Do you find America to be boring in the middle? You’ve probably never been to St. Louis, the antithesis of your stereotypical flyover metropolis. The city is old, for starters – old in that way you can really feel, its French roots sticking out further than many might expect. St. Louis is a place suspended between multiple Americas – a place apart even from Missouri, itself no stranger to outsider status. Even after decades of decline, it remains a sophisticated town, a center of art and culture, earning its stripes back in the time when this used to be one of the larger cities in North America. Perfect? Nope. Dull? Never. If you're headed this way anytime soon, take a day and dive deep into one of America's most misunderstood places.
It starts with a cozy breakfast at Café Osage
A stone's throw from some of the city's worst blight, Bowood Farms is a smartly-designed garden center and urban farm, a pleasure to visit at any time but perhaps more so during the festive holiday season. Right on premises, this cozy café does a very good breakfast, pulling from their own gardens and some very good regional purveyors. Early riser? They're open by 7am, most days. (4605 Olive St.)
Get the blues at one of the country's best new museums
It all depends what you're used to, of course, but St. Louis does have plenty of winter days where being indoors is the best policy. Happily, many of the city's best-known cultural institutions are free to enter, meaning nobody gets bored when the weather starts to get ugly. You'll have to pay to visit the National Blues Museum, an impressive new addition to the national scene, but it's well worth it – interactive exhibits (including plenty of music to listen to, naturally) offer a proper immersion and help the uninitiated trace the fascinating past of one of America's finest musical traditions. (615 Washington Ave.)
Shop one of America's most historic markets
Just as New Orleans has the French Quarter, St. Louis has Soulard, the city's oldest neighborhood and a living reminder of the region's rich French history – all without a tourist in sight. (Well, mostly – the annual Mardi Gras celebration is kind of a big deal around here, as you might expect.) Wednesdays through Saturdays, Soulard's public market (since 1779!) hums with the energy of actual local people doing their actual shopping (produce, spices, what have you), practically in the shadow of the modern downtown skyline. Here on an off day? No matter – shops like La Belle Histoire offer a touch of Royal Street, while neighborhood joints like Bogart Smokehouse will happily feed you (try the pastrami), if you're feeling peckish.
Still hungry? Stop for a proper lunch at Guerrilla Street Food
Chicken adobo, pancit, garlic fried rice, Spam fries – probably not what you were expecting to find at one of the city's most popular restaurants right now. Still, when you think about it, what better way to keep warm during winter than heaping plates of comforting Filipino food? This smash-hit food truck that's now gone brick and mortar, just opposite historic Tower Grove Park, sums up modern St. Louis, and, for that matter, many American cities, fairly perfectly: expect the unexpected. (3559 Arsenal St.)
See one of the world's largest mosaics (then explore an entire museum dedicated to the craft)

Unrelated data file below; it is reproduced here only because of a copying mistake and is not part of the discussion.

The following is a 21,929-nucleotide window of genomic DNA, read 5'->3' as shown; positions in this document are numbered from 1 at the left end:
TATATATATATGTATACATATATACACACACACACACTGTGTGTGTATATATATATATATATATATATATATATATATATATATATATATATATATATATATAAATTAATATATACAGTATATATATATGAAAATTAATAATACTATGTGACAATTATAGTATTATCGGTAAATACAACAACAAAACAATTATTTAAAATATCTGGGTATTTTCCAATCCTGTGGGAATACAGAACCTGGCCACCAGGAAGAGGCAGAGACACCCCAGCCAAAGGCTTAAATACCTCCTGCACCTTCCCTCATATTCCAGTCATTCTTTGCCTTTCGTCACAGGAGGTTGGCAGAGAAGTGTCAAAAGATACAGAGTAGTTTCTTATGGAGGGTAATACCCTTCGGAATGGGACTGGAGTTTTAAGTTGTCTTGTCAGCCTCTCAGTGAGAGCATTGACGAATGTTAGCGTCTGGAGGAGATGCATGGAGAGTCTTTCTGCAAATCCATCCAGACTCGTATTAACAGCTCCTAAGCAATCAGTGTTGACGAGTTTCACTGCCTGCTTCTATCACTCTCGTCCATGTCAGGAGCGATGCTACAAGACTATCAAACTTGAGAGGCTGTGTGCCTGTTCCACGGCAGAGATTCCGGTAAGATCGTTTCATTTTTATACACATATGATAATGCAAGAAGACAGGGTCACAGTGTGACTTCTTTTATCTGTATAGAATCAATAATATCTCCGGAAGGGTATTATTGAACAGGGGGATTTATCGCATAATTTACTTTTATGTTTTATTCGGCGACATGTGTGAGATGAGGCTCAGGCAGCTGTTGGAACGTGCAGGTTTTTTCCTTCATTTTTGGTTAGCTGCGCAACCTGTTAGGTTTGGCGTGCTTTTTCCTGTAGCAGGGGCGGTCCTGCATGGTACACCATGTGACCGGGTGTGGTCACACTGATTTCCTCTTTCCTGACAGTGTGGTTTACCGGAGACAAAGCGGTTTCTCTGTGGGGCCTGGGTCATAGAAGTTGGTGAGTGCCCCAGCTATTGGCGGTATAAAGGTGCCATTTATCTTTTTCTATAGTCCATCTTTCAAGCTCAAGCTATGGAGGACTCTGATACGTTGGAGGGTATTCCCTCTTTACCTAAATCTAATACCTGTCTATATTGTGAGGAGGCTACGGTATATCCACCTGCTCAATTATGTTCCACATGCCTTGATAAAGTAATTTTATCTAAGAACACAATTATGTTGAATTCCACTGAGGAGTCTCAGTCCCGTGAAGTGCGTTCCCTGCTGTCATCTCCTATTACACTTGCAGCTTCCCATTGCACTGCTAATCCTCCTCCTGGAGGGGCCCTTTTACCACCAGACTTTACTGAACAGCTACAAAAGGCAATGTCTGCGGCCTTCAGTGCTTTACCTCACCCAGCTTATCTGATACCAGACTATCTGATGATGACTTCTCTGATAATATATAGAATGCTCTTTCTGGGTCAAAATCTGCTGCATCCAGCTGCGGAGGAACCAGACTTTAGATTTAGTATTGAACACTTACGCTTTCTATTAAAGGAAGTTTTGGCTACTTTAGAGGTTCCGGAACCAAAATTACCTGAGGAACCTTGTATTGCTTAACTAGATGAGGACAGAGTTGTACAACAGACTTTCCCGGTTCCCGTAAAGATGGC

Stepping out of the winter chill into the warm glow of the city's century-old cathedral – formally known as the Cathedral Basilica of St. Louis and home of the regional Archdiocese – has been known to cause temporary shortness of breath among the unprepared. A multi-piece installation that began in 1912 was only very recently completed – it's one of the largest and most impressive mosaic displays of its time, including work done by Tiffany Studios (yes, that Tiffany). Can't get enough? Down below, the Mosaic Museum brings you up to speed on the centuries-old tradition. (4431 Lindell Blvd.)
Try the weird beer at Earthbound
A re-invigorated brewery on up-and-coming Cherokee Street dating back to the 1860s (in case you forgot, this city has long pretty much run on beer) is now home to one of the city's most playful microbreweries, home to some seriously "weird" (their word) beers. Try the scotch ale brewed with (oh, why not) scotch bonnet peppers, or the birch bark porter, or pretty much anything else on their ever-changing tap list. While you're in the neighborhood, have a look around the 'hood – if you've had one too many, perk up with a coffee at Mud House – this is one of the better roaster / café combos in town. (2710 Cherokee St.)
Go see the light show at the oldest botanic garden in the country
Dark yet? Probably, at this time of year. That's fine – just head toward the giant cloud of ambient light hovering over the Missouri Botanical Garden, 79 acres in the heart of the city that are, through January 1, the site of a million-light holiday installation. Known as Garden Glow, the show runs most nights until 10pm. Purchase a timed ticket in advance at missouribotanicalgarden.org.
Have dinner in the past
Just west of the gardens, The Hill neighborhood, through all its ups and downs, remains one of the top examples of a classic Little Italy remaining in North America. That's not surprising – if you had to choose one type of cooking to define St. Louis, it'd probably be Italian-American – this is, after all, home to one of the country's most unique pizza styles (heard the one about Provel cheese? You will!) and a place where people still eat toasted (deep-fried) ravioli as a snack. From delis to pasta spots to regular-filled red sauce joints, you can take your pick, but for something magnificently old-school (and a little more refined), book a table at Dominic's, years ago referred to in a national publication as one of the two best Italian restaurants in the United States. The other one? Also in St. Louis. (5101 Wilson St.)
Ready to make the trip? Here's a look at current fare to St Louis (STL) from all over the US and Canada.